Several seasons ago, Top Chef contestant, Casey Thompson, was undone by her take on coq au vin during an elimination challenge at The French Institute. Well, she wasn’t undone per se because it didn’t send her and her knives packing, but it cost her a win, even though it was possibly the best dish.
What kept her from being Top Dog that day?
She called the braised chicken dish coq au vin. The result was coq au vin lite, if you will. Some will say, “How can you expect to cheat a dish that is a national signature dish in front of judges who represent the leading cooking school in the US of that country”?
Well, perhaps we should back up and talk about the dish and the controversy.
What is coq au vin and how in the hell do you pronounce it?
It’s pronounced (roughly) cocoa van. Easy enough. So it means chicken with wine, right?
Technically, it’s cock with wine (OK, get your sniggering out of the way). The older the cock the better (OK, get off the floor). It’s a dish that’s thickened with the blood of the cock or some other animal like a duck or goose or even pig, since you usually won’t get enough blood out of a wizened old bird to thicken the sauce by itself.
The key components to the classic version of this dish are rooster, blood and time…three things that are precious commodities or outright unobtainables on Top Chef. I mean, when was the last time that you saw rooster at your local Whole Foods?
Why rooster, you might ask? Why would you even want to bother with an old wrinkly sinewey tough bird in the first place? Why, it’s the sinew and the “toughness”, silly. Sinew is connective tissues made from collagin and elastin and is dissolved through prolonged exposure to moist heat. Muscles which have been overworked are also tough, but they have enhanced flavor components not present in young, unworked muscles. They too benefit from a long braise and the combination of the melting of the connective tissues and the tenderizing of the muscle meat adds to the rich flavor of coq au vin.
All of this begs the question – why rooster? They don’t have much usable yield and French farmers running household farms weren’t probably awash in roosters. In fact, generally, really small operations usually only have one or a small handful, which get exhausted from all of the “pollinating” after about 3 years. You usually only need one rooster for a dozen or less hens. So, not only can’t you fill a pot with chicken meat from the roosters on hand, it’s a time-consuming dish. My theory is pretty simple – you never threw out anything that could be eaten. You never knew when the next revolution or world war was around the corner. The rooster had to go eventually, so the French found a way to utilize these tough old birds and, in doing so, they created a classic dish.
This dish is best braised for hours and hours. You use aromatics like celery, onions, garlic, and bouquet garni, utilize lardons (thickly cut bacon), tomatoes and mushroom (if desired) and serve with a starch like boiled potatoes or pasta (traditionally, the French also serve it with green beans). Thing is, the French realize that you just don’t run into roosters every day unless you’re a farmer or happen to live near one. So, even the French have adapted the dish to modern times. Larousse Gastronomique even mentions that the dish is often made with regular chickens these days and, in fact, doesn’t even mention roosters in the recipe that it provides. Neither did Julia Child back in the day. Even the guy who decries the homogenization of regional cuisines, Anthony Bourdain doesn’t even mention roosters in his recipe and only adds an addendum at the end of the recipe about “being adventurous” and adding blood instead of using flour as a thickening agent.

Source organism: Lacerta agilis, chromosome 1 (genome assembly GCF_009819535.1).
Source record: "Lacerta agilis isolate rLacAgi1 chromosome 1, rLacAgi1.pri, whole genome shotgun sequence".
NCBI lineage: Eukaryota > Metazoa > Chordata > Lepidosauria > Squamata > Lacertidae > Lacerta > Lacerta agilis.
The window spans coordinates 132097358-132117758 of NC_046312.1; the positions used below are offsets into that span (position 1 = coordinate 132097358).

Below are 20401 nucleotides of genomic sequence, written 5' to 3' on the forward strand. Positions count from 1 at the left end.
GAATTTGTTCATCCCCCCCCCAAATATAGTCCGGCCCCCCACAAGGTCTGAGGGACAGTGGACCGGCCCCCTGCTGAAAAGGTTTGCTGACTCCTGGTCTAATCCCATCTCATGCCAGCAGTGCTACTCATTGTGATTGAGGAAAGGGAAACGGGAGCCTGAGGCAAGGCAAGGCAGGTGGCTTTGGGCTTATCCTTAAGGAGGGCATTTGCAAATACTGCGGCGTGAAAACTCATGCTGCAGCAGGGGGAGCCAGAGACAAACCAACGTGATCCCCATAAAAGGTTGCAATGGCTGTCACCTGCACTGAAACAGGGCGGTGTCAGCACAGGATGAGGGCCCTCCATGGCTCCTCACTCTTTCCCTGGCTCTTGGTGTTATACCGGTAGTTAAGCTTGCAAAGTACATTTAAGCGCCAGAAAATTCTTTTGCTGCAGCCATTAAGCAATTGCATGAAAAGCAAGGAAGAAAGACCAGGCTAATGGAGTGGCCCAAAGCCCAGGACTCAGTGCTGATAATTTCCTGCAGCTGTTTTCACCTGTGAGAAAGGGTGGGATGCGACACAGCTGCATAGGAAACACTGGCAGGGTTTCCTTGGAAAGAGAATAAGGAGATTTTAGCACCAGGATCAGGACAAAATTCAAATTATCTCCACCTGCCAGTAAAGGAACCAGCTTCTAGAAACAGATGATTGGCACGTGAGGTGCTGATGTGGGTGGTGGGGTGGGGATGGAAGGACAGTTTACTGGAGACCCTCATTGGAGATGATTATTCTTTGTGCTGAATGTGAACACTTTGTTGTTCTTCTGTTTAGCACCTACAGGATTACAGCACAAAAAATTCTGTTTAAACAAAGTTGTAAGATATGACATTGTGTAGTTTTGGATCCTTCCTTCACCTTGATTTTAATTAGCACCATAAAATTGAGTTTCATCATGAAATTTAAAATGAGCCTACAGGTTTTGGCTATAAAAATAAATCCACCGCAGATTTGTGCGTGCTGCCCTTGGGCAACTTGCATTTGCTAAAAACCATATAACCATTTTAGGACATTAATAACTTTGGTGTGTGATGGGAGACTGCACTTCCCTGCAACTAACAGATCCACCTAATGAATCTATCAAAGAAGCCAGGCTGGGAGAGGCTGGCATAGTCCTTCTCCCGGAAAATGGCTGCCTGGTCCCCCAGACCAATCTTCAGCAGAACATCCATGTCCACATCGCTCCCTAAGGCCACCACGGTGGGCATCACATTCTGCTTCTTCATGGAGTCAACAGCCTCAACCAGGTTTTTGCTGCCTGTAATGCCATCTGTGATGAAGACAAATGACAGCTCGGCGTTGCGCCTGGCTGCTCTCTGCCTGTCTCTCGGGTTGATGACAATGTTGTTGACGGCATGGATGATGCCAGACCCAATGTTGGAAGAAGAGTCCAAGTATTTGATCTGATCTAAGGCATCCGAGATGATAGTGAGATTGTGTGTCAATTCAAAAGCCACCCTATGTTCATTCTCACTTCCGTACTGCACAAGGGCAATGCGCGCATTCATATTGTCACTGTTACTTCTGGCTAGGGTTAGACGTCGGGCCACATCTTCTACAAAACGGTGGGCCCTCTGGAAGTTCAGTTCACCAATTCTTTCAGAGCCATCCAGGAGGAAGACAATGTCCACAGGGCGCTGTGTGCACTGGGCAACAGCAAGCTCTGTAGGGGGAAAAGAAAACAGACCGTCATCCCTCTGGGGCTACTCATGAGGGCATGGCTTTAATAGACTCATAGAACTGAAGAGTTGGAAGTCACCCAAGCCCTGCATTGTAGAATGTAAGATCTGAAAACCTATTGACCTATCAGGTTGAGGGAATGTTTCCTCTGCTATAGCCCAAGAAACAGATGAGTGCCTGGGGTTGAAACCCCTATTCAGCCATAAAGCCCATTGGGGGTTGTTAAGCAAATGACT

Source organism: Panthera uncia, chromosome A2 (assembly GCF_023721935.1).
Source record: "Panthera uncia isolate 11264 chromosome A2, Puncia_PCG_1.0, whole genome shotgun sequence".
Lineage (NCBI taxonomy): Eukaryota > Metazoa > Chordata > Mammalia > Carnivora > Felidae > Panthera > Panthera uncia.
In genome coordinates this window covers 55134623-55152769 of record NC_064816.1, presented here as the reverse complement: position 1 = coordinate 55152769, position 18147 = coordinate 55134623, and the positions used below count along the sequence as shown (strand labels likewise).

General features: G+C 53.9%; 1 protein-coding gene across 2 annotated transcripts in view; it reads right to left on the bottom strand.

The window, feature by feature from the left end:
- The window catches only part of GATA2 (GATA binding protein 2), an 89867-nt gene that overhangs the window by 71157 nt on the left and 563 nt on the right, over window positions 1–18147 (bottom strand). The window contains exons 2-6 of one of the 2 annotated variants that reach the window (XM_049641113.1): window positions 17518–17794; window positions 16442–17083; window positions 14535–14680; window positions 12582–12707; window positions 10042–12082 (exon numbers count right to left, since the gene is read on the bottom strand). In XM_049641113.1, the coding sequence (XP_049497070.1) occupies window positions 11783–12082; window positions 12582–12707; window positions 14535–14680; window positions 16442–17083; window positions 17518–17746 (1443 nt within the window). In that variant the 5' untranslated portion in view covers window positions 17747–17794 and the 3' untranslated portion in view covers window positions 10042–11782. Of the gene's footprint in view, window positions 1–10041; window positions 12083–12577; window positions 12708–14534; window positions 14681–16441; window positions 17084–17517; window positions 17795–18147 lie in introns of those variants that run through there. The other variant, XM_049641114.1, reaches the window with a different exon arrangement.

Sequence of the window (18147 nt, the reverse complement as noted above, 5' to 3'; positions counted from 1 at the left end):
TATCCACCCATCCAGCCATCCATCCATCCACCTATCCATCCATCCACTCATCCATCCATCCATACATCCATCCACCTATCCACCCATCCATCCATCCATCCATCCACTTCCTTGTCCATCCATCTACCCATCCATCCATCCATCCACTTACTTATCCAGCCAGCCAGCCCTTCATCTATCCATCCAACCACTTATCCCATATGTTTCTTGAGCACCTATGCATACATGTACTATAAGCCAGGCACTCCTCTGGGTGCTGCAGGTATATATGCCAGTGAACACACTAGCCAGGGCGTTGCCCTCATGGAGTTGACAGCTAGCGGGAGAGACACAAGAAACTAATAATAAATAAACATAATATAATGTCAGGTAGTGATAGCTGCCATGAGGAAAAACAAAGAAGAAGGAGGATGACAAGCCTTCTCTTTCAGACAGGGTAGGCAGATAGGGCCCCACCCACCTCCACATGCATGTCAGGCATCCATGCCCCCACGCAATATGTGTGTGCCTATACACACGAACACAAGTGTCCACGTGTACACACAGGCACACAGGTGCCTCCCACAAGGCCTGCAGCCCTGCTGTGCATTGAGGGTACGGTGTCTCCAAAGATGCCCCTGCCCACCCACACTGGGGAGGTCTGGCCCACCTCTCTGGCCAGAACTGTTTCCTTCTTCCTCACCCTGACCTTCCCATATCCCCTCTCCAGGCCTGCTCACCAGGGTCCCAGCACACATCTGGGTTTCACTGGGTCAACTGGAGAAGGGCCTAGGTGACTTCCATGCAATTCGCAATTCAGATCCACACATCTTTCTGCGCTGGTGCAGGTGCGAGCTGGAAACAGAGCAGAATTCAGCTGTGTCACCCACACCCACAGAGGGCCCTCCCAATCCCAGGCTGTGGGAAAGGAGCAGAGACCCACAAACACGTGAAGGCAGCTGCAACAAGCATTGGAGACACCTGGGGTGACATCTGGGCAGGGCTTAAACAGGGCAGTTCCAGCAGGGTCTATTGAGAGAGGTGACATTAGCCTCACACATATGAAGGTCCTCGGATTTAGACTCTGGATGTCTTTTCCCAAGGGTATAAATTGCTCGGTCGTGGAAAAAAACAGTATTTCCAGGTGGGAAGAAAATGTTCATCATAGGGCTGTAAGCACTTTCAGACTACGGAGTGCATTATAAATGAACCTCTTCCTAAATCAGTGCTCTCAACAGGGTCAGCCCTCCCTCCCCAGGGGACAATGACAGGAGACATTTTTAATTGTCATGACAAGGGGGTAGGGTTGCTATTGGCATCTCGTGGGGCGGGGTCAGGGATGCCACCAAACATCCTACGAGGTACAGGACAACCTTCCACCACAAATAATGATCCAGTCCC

If you search the internet for coq au vin recipes, it’s almost impossible to even find one that has roosters in the recipe and demands blood as a thickening agent.
So, why all of the fuss on Top Chef?
Ironically, most of the agitating about the authenticity of the dish came from Italian heritage’d Tom Collichio. In fact, IIRC Sirio Maccioni loved the dish, as did the judges from the school itself. But leave it to Collichio to throw the book at Ms. Thompson because it wasn’t really a coq au vin. C’mon dude. She didn’t try to call a Pop Tart a bruschetta. He spent a lot of time trying to convince other judges that she had fired a torpedo into French cuisine.
So Casey, here’s your redemption, despite your recent ceremonial throwing-under-the-bus of your fellow Top Chef runner-up Carla, which I have to say, showed some cat-like qualities. At least you performed a mea culpa…
I would have offered an “authentic” recipe, but, believe it or not, I couldn’t find one. Not even in any of my “French” cookbooks – not even purist Bourdain’s Les Halles Cookbook. That should tell you that Thompson was probably cheated out of a win, since Collichio’s objection was seemingly what gave competitor Hung the win. It probably didn’t make any difference in the end, but still…
If you actually want to make the real thing, I would suggest that you take a reasonable-sounding recipe and substitute rooster for chicken. Have your butcher find you some pig’s blood and reserve about a half a cup of it. Make sure that if flour or a roux is used to thicken the sauce, ignore that part of it. Make sure that you slow braise the rooster for a long time over low heat (I’d give it at least 6 hours). As you get to the end of the process, instead of adding thickener, slowly add a little blood and incorporate it, adding just enough to start the thickening process. Add a little more and keep repeating until you get the consistency that you are looking for. If you add the blood too quickly, it will cause the sauce to seize and harden.
Here’s what it might end up looking like: